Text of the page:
October 15, 2017 (Sunday)

by Yule Heibel on October 14, 2018

It’s just weird being back here. In so many way, I do not know how I arrived in the first place. Well, in the “first place,” it was a) W. getting a job in Massachusetts; b) starting a family and not being able to find a suitable (and affordable) condo in Cambridge or Boston (as well as not getting that Columbia University post-doctoral fellowship – the year that I apply they only give out one instead of three, and I’m the runner-up…); c) attending that Bradley Method birth class in Holliston, way out in the sticks, where I met R. who had just bought a house here, in B., then going to visit her and kind of falling in love with the built form of the lovely older houses here, the real estate potential (cheap: a beautiful bargain …really?); d) finding the midwife-only run Birth Center here (even while we still lived in Brookline Village)…

In a way, I “arrived here in the first place” because of R., whom I met in birth class. Because I wanted what she had: a beautiful house near the ocean, tons of space, solidity, respectability, …continuity. Did we move back here in 2012 for continuity’s sake? If so, what does the decrepit state of our first house tell me, a house now apparently owned by a slum landlord who lets everything go to rot? Its wraparound porch has literally fallen down; all the paint is peeling; the beautiful garden I designed and planted has turned into a jungle. Does that tell me anything about being “safe as houses”? Or something about how their putative “solidity” is evanescent, and how the sense of safety that a house can bring can turn into …what? Disaster? Every time I walk past it now (luckily I can easily avoid it), I have to wonder.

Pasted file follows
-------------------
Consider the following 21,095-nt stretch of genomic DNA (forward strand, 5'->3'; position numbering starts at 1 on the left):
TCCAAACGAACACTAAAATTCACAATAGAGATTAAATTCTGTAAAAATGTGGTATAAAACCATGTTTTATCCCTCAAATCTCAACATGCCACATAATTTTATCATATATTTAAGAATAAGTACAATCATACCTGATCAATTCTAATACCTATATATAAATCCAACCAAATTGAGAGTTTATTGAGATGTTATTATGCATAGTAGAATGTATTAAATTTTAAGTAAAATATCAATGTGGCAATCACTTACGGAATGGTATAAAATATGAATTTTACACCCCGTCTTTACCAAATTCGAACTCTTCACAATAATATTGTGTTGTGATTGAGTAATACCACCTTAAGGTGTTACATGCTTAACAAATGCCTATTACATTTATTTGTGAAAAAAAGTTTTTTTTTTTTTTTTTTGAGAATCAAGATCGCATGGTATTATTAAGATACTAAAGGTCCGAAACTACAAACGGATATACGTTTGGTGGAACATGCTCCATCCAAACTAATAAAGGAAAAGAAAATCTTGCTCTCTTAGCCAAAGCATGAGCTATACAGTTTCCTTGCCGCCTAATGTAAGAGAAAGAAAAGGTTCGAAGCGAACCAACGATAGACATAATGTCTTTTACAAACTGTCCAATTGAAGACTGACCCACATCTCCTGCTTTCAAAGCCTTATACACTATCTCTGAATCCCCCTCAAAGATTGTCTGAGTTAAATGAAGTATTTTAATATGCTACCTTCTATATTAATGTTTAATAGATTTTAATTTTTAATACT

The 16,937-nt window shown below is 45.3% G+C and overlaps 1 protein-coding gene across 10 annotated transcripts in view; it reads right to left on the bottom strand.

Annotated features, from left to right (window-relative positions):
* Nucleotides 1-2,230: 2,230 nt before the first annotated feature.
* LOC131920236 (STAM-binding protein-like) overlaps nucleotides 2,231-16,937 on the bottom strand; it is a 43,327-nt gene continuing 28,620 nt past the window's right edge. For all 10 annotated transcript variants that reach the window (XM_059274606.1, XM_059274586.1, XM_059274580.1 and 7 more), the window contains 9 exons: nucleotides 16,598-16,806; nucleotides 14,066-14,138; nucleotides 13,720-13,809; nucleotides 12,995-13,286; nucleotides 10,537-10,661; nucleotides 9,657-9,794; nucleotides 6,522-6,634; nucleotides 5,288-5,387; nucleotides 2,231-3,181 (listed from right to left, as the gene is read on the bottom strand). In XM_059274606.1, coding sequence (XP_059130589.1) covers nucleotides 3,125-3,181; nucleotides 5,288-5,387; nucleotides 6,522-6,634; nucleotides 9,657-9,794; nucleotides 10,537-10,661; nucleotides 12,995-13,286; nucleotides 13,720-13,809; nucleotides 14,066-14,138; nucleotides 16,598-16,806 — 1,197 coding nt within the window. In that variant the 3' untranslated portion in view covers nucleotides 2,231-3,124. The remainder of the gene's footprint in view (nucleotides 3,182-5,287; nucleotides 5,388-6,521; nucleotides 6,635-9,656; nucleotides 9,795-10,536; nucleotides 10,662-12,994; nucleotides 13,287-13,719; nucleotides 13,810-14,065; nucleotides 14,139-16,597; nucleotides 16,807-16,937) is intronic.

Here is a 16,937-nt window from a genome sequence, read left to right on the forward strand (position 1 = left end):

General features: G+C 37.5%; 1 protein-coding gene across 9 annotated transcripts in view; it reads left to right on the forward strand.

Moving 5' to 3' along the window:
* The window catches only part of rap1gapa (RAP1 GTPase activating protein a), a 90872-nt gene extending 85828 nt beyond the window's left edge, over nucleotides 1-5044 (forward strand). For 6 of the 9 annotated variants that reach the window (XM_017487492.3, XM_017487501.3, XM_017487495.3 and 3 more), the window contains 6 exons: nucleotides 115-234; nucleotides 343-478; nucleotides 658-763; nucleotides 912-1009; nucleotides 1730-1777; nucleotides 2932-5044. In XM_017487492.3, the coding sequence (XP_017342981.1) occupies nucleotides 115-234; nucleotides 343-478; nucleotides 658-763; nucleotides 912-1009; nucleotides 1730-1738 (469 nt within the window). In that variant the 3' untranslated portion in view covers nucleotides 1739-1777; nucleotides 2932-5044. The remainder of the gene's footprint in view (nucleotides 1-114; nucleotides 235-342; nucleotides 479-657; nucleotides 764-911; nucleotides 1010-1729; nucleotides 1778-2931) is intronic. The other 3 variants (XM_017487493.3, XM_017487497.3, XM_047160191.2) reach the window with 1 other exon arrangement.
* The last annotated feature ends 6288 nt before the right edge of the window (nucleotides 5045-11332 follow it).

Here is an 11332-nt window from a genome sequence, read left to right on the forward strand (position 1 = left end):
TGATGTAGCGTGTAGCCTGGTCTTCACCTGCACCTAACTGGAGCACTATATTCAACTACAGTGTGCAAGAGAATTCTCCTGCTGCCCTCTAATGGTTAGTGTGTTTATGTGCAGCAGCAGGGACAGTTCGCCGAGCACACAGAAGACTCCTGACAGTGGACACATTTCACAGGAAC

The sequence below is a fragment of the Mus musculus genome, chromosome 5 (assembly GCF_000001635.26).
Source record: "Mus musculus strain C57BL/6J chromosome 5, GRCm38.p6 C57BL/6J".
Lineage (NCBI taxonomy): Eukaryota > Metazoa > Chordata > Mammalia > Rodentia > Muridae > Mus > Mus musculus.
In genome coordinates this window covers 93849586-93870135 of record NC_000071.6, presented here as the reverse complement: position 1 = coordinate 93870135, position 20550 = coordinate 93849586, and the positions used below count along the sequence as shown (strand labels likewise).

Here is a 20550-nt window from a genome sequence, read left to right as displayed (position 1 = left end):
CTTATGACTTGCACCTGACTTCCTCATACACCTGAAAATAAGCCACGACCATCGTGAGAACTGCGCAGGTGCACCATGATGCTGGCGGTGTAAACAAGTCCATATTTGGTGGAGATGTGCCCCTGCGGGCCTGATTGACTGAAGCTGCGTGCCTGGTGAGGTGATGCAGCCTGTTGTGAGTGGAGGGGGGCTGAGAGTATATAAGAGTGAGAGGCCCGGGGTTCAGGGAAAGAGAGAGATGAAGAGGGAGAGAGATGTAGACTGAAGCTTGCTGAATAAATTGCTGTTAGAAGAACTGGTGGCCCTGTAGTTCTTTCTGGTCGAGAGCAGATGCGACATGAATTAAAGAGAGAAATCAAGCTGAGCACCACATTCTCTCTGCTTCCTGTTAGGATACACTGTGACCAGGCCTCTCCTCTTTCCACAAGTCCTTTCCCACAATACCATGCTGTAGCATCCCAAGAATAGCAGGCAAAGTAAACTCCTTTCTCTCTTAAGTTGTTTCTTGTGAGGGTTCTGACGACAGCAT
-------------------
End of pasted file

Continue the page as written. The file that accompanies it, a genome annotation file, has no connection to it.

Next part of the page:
As for the woman whose presence here whetted my appetite to have what she has? I look at her now (rarely – we don’t socialize) and I see a simulacrum of a person, something artificial, unreal. There’s no complexity there. Our mutual acquaintance from back in the day, V., is another one in that bucket: another woman who acts mysterious, but who only manages to project “mystery” because she’s clearly a total mystery only to herself.

So here we are, in B., lured back in 2012 by Treue and continuity, but brought here initially in 1991 by the mystery and allure of “home,” of the house beautiful. Of solidity and tradition, of a life with roots – and status. How ironic that it was engendered in a way by a confused woman like R.

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